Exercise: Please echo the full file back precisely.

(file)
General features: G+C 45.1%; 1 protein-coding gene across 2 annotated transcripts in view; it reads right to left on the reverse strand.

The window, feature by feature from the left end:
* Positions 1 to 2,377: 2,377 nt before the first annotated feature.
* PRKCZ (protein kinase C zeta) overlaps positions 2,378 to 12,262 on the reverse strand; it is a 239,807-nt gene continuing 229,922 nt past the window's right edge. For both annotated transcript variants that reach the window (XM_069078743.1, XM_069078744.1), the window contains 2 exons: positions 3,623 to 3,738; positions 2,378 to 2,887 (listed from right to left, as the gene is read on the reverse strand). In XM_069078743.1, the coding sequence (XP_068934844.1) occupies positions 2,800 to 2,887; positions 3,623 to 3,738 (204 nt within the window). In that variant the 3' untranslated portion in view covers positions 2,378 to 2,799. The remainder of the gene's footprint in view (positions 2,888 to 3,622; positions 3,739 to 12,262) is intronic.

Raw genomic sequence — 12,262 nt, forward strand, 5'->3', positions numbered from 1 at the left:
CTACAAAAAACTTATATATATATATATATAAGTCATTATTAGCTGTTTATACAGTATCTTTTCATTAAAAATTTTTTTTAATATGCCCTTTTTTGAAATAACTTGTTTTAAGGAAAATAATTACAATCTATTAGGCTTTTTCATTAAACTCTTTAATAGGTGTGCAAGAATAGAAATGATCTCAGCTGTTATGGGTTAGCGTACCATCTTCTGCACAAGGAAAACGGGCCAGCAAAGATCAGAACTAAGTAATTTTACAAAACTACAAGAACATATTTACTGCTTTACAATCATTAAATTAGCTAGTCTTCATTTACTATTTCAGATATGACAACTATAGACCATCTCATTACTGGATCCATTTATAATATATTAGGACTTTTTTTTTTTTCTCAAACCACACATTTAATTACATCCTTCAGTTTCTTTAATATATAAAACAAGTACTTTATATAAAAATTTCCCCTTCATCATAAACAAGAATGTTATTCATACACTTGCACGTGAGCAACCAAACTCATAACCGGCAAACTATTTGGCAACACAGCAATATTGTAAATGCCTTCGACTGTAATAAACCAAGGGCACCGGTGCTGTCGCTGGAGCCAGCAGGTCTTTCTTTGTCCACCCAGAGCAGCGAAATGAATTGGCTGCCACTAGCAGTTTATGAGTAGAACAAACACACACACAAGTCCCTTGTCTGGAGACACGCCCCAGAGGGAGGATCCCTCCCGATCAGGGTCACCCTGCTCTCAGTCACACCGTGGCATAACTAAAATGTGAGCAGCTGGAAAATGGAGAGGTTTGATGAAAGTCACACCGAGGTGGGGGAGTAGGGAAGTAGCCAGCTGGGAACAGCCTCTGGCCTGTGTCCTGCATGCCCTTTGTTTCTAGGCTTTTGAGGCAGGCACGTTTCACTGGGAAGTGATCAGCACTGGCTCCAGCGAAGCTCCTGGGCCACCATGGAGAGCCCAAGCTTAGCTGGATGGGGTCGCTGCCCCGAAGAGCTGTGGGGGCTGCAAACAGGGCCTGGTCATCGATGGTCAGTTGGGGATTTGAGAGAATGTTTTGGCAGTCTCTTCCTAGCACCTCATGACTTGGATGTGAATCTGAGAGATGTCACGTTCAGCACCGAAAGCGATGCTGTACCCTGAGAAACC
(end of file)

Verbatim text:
General features: G+C 45.1%; 1 protein-coding gene across 2 annotated transcripts in view; it reads right to left on the reverse strand.

The window, feature by feature from the left end:
* Positions 1 to 2,377: 2,377 nt before the first annotated feature.
* PRKCZ (protein kinase C zeta) overlaps positions 2,378 to 12,262 on the reverse strand; it is a 239,807-nt gene continuing 229,922 nt past the window's right edge. For both annotated transcript variants that reach the window (XM_069078743.1, XM_069078744.1), the window contains 2 exons: positions 3,623 to 3,738; positions 2,378 to 2,887 (listed from right to left, as the gene is read on the reverse strand). In XM_069078743.1, the coding sequence (XP_068934844.1) occupies positions 2,800 to 2,887; positions 3,623 to 3,738 (204 nt within the window). In that variant the 3' untranslated portion in view covers positions 2,378 to 2,799. The remainder of the gene's footprint in view (positions 2,888 to 3,622; positions 3,739 to 12,262) is intronic.

Raw genomic sequence — 12,262 nt, forward strand, 5'->3', positions numbered from 1 at the left:
CTACAAAAAACTTATATATATATATATATAAGTCATTATTAGCTGTTTATACAGTATCTTTTCATTAAAAATTTTTTTTAATATGCCCTTTTTTGAAATAACTTGTTTTAAGGAAAATAATTACAATCTATTAGGCTTTTTCATTAAACTCTTTAATAGGTGTGCAAGAATAGAAATGATCTCAGCTGTTATGGGTTAGCGTACCATCTTCTGCACAAGGAAAACGGGCCAGCAAAGATCAGAACTAAGTAATTTTACAAAACTACAAGAACATATTTACTGCTTTACAATCATTAAATTAGCTAGTCTTCATTTACTATTTCAGATATGACAACTATAGACCATCTCATTACTGGATCCATTTATAATATATTAGGACTTTTTTTTTTTTCTCAAACCACACATTTAATTACATCCTTCAGTTTCTTTAATATATAAAACAAGTACTTTATATAAAAATTTCCCCTTCATCATAAACAAGAATGTTATTCATACACTTGCACGTGAGCAACCAAACTCATAACCGGCAAACTATTTGGCAACACAGCAATATTGTAAATGCCTTCGACTGTAATAAACCAAGGGCACCGGTGCTGTCGCTGGAGCCAGCAGGTCTTTCTTTGTCCACCCAGAGCAGCGAAATGAATTGGCTGCCACTAGCAGTTTATGAGTAGAACAAACACACACACAAGTCCCTTGTCTGGAGACACGCCCCAGAGGGAGGATCCCTCCCGATCAGGGTCACCCTGCTCTCAGTCACACCGTGGCATAACTAAAATGTGAGCAGCTGGAAAATGGAGAGGTTTGATGAAAGTCACACCGAGGTGGGGGAGTAGGGAAGTAGCCAGCTGGGAACAGCCTCTGGCCTGTGTCCTGCATGCCCTTTGTTTCTAGGCTTTTGAGGCAGGCACGTTTCACTGGGAAGTGATCAGCACTGGCTCCAGCGAAGCTCCTGGGCCACCATGGAGAGCCCAAGCTTAGCTGGATGGGGTCGCTGCCCCGAAGAGCTGTGGGGGCTGCAAACAGGGCCTGGTCATCGATGGTCAGTTGGGGATTTGAGAGAATGTTTTGGCAGTCTCTTCCTAGCACCTCATGACTTGGATGTGAATCTGAGAGATGTCACGTTCAGCACCGAAAGCGATGCTGTACCCTGAGAAACC